PLANT CITY – People from all walks of life, including some celebrities, will try their hand at strawberry picking Saturday at a charity fundraiser.
Seventeen teams representing various sponsors will compete for the title of Best Harvest Crew. Wish Farms, the state’s largest strawberry grower and shipper, will host the fundraiser, the inaugural Bright House Networks Strawberry Picking Challenge.
Spectators are welcome to watch from the grandstands and the event will also include entertainment for children. The contest will be held at Futch Farms, 3536 Futch Loop, off Wiggins Road.
“This will be a very family event,” Wish Farms spokeswoman Amber Kosinsky said.
Radio Disney of Tampa Bay will lead the children’s activities, many with a strawberry theme, she said. Costume characters will be on hand for photos including Jammer, the Florida Strawberry Growers Association mascot, and Misty, the fairy that appears on Wish Farms’ logo.
The Florida Strawberry Festival will hold a drawing for tickets to its headline concerts and there will be a photo area featuring a display of antique tractors.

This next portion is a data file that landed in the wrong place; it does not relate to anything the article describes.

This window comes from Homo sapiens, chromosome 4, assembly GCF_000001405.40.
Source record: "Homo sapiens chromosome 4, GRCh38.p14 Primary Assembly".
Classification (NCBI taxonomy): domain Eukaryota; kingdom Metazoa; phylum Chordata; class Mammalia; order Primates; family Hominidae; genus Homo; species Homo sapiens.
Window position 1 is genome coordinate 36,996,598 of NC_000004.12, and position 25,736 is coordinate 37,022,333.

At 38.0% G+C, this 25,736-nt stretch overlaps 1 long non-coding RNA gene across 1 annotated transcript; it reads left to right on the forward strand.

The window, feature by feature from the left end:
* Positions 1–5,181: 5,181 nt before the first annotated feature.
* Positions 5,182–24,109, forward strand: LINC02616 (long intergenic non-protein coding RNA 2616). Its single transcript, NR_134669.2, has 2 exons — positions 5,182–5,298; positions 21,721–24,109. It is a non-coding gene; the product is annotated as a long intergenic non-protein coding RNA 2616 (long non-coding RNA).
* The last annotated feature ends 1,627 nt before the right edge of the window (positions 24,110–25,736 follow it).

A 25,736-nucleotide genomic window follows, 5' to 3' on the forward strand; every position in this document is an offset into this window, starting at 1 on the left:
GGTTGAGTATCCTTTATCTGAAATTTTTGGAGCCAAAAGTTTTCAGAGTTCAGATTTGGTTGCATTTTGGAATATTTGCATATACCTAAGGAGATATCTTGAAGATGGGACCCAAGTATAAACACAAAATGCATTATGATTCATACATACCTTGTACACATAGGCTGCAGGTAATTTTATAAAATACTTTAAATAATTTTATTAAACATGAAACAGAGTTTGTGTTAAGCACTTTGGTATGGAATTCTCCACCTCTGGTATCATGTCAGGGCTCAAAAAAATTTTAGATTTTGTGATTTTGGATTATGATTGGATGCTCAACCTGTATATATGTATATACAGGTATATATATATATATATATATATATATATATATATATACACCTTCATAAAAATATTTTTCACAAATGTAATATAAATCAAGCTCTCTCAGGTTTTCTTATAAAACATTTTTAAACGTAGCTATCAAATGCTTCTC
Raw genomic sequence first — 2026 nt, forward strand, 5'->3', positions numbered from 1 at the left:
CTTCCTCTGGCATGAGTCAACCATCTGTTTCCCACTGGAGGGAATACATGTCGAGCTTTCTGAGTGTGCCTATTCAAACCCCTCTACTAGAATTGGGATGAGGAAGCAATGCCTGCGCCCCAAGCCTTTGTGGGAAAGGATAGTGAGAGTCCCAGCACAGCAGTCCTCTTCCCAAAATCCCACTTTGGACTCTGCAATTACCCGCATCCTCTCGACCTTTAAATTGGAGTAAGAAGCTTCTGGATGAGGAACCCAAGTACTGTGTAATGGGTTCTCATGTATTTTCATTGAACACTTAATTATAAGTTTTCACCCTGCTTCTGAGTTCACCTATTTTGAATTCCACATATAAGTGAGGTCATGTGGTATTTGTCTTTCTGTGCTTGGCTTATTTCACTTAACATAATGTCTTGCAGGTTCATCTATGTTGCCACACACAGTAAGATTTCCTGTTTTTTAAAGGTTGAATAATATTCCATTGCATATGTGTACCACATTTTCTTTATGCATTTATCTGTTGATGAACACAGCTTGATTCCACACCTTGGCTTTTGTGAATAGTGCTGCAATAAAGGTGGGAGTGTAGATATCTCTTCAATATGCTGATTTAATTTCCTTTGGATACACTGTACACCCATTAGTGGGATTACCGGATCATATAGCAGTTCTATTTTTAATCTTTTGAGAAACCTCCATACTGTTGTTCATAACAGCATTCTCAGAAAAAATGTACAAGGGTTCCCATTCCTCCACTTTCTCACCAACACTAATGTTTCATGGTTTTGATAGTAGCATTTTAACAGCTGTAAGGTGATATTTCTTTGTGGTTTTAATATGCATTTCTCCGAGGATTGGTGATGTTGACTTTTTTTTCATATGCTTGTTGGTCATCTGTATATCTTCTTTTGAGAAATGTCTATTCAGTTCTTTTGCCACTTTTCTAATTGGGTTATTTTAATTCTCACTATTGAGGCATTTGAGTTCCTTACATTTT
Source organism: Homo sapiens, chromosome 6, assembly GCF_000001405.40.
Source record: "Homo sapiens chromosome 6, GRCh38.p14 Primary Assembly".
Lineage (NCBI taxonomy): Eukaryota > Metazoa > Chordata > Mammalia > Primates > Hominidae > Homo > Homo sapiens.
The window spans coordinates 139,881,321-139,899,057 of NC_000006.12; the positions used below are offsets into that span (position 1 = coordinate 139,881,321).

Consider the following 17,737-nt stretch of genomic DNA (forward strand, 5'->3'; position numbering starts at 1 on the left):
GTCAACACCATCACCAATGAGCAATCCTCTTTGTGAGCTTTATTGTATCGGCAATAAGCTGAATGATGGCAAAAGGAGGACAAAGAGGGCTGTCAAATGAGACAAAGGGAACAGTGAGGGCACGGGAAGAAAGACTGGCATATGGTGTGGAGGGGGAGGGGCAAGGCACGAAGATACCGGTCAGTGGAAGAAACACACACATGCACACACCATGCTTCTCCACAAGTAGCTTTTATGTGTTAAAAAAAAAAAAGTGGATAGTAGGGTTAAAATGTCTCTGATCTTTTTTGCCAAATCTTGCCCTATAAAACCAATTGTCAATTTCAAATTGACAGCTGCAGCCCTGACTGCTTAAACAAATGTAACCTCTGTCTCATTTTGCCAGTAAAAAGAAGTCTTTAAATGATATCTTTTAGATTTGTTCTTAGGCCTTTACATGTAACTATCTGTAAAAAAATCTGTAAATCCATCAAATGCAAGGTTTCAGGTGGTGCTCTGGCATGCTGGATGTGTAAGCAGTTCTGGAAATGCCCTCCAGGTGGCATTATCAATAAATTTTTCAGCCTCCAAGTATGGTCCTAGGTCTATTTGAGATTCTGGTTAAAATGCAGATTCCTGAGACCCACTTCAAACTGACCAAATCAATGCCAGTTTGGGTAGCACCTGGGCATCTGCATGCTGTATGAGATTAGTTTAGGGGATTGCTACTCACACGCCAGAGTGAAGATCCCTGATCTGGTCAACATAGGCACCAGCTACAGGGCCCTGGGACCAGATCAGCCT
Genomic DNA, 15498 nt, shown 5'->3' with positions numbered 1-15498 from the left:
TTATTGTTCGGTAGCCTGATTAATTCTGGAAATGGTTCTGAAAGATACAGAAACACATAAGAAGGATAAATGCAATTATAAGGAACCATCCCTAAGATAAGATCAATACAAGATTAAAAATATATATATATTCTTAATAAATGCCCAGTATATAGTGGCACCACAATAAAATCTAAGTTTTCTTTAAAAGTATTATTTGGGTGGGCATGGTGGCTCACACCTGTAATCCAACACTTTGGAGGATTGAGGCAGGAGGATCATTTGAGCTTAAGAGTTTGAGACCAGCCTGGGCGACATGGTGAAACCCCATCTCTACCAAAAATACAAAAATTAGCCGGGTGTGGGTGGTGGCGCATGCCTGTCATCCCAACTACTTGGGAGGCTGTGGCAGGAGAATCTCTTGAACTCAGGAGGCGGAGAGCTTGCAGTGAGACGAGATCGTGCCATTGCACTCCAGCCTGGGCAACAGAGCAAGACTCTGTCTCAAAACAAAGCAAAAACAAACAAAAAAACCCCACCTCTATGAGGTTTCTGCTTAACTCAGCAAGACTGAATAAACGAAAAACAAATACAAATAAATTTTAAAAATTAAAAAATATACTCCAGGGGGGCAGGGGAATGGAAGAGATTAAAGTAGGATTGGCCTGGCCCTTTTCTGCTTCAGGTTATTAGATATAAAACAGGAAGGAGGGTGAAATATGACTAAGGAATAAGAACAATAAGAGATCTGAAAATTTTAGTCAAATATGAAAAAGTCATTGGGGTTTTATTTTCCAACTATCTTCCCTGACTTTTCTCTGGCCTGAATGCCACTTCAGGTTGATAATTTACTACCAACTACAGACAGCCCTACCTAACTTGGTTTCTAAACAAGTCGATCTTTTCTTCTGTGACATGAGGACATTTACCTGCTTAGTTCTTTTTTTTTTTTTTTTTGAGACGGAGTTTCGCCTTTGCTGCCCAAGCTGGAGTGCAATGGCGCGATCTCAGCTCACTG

The teams of four people each will compete not only for who can pick fruit the fastest, but also for choosing berries that are ripe and not bruised during harvesting.
Well-known contestants scheduled to appear include television news anchors, former Major League Baseball player Fred McGriff, state Reps. Jake Raburn and Dan Raulerson and others.
Tampa Tribune food writer Jeff Houck, food blogger Isabel Laessig, grower and farm manager Philip Stanaland and Publix corporate customer service manager Micahel Saladrigas will serve as judges.
Tickets are $25 for adults and $8 for children under 12; children 3 and under are admitted free. The tickets include lunch, strawberry shortcake and a gift bag. The competition itself is limited to the teams representing the fundraiser’s corporate sponsors.
Tickets can be purchased in advance at www.wishfarms.com/pc. They can also be purchased at the event.
Money raised by the fundraiser goes to Redlands Christian Migrant Association, which provides child care and other services to the rural poor.
The picking challenge replaces a tennis tournament that Wish Farms held for eight years. The event last year raised more than $86,000.
The tennis tournament was largely a private event but this year’s fundraiser is designed to help the public better understand strawberry farming, Wish Farmers owner Gary Wishnatzki said.
“By bringing this event to the farm, we hope to bring awareness and education to the hard work of our farm workers, while also making it a family-friendly event,” he said.